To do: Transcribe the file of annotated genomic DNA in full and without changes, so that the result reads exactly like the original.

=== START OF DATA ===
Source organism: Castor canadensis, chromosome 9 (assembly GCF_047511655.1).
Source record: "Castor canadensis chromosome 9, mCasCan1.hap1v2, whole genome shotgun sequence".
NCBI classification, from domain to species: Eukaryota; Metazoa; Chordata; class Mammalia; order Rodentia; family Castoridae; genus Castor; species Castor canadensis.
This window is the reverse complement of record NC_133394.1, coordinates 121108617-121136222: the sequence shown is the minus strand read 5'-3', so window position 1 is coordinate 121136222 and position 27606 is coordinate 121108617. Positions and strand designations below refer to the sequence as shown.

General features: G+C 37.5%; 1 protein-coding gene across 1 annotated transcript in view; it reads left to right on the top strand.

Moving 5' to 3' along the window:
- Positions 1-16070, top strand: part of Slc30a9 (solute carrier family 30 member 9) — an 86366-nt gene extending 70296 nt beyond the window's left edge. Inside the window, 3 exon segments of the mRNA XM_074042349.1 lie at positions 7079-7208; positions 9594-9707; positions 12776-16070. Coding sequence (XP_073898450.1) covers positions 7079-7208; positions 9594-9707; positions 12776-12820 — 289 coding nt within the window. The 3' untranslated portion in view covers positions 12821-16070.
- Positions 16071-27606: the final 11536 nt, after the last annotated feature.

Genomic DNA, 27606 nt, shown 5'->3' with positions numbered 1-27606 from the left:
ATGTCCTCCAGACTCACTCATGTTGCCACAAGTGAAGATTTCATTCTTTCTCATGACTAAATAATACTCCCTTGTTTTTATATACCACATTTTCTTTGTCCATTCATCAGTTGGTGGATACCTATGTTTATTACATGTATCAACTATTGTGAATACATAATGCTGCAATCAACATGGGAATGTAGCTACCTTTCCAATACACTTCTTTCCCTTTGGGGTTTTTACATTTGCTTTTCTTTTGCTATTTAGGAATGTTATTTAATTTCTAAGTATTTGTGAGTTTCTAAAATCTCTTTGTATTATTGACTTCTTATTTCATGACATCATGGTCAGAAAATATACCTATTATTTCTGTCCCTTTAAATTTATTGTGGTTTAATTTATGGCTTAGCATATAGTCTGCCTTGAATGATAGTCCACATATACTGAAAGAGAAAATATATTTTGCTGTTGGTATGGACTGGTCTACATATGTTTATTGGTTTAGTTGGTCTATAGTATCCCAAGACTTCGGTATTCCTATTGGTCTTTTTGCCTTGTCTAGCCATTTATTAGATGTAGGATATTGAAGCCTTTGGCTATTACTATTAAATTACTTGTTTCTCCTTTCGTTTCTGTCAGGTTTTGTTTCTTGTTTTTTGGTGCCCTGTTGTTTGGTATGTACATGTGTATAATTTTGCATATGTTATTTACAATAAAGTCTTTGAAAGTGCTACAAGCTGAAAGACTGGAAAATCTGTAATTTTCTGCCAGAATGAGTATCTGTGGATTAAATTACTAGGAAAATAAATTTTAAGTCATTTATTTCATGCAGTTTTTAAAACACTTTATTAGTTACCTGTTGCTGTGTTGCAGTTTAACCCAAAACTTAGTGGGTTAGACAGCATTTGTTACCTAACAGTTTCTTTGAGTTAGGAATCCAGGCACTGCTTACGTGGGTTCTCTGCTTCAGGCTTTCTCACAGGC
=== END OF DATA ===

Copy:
Source organism: Castor canadensis, chromosome 9 (assembly GCF_047511655.1).
Source record: "Castor canadensis chromosome 9, mCasCan1.hap1v2, whole genome shotgun sequence".
NCBI classification, from domain to species: Eukaryota; Metazoa; Chordata; class Mammalia; order Rodentia; family Castoridae; genus Castor; species Castor canadensis.
This window is the reverse complement of record NC_133394.1, coordinates 121108617-121136222: the sequence shown is the minus strand read 5'-3', so window position 1 is coordinate 121136222 and position 27606 is coordinate 121108617. Positions and strand designations below refer to the sequence as shown.

General features: G+C 37.5%; 1 protein-coding gene across 1 annotated transcript in view; it reads left to right on the top strand.

Moving 5' to 3' along the window:
- Positions 1-16070, top strand: part of Slc30a9 (solute carrier family 30 member 9) — an 86366-nt gene extending 70296 nt beyond the window's left edge. Inside the window, 3 exon segments of the mRNA XM_074042349.1 lie at positions 7079-7208; positions 9594-9707; positions 12776-16070. Coding sequence (XP_073898450.1) covers positions 7079-7208; positions 9594-9707; positions 12776-12820 — 289 coding nt within the window. The 3' untranslated portion in view covers positions 12821-16070.
- Positions 16071-27606: the final 11536 nt, after the last annotated feature.

Genomic DNA, 27606 nt, shown 5'->3' with positions numbered 1-27606 from the left:
ATGTCCTCCAGACTCACTCATGTTGCCACAAGTGAAGATTTCATTCTTTCTCATGACTAAATAATACTCCCTTGTTTTTATATACCACATTTTCTTTGTCCATTCATCAGTTGGTGGATACCTATGTTTATTACATGTATCAACTATTGTGAATACATAATGCTGCAATCAACATGGGAATGTAGCTACCTTTCCAATACACTTCTTTCCCTTTGGGGTTTTTACATTTGCTTTTCTTTTGCTATTTAGGAATGTTATTTAATTTCTAAGTATTTGTGAGTTTCTAAAATCTCTTTGTATTATTGACTTCTTATTTCATGACATCATGGTCAGAAAATATACCTATTATTTCTGTCCCTTTAAATTTATTGTGGTTTAATTTATGGCTTAGCATATAGTCTGCCTTGAATGATAGTCCACATATACTGAAAGAGAAAATATATTTTGCTGTTGGTATGGACTGGTCTACATATGTTTATTGGTTTAGTTGGTCTATAGTATCCCAAGACTTCGGTATTCCTATTGGTCTTTTTGCCTTGTCTAGCCATTTATTAGATGTAGGATATTGAAGCCTTTGGCTATTACTATTAAATTACTTGTTTCTCCTTTCGTTTCTGTCAGGTTTTGTTTCTTGTTTTTTGGTGCCCTGTTGTTTGGTATGTACATGTGTATAATTTTGCATATGTTATTTACAATAAAGTCTTTGAAAGTGCTACAAGCTGAAAGACTGGAAAATCTGTAATTTTCTGCCAGAATGAGTATCTGTGGATTAAATTACTAGGAAAATAAATTTTAAGTCATTTATTTCATGCAGTTTTTAAAACACTTTATTAGTTACCTGTTGCTGTGTTGCAGTTTAACCCAAAACTTAGTGGGTTAGACAGCATTTGTTACCTAACAGTTTCTTTGAGTTAGGAATCCAGGCACTGCTTACGTGGGTTCTCTGCTTCAGGCTTTCTCACAGGC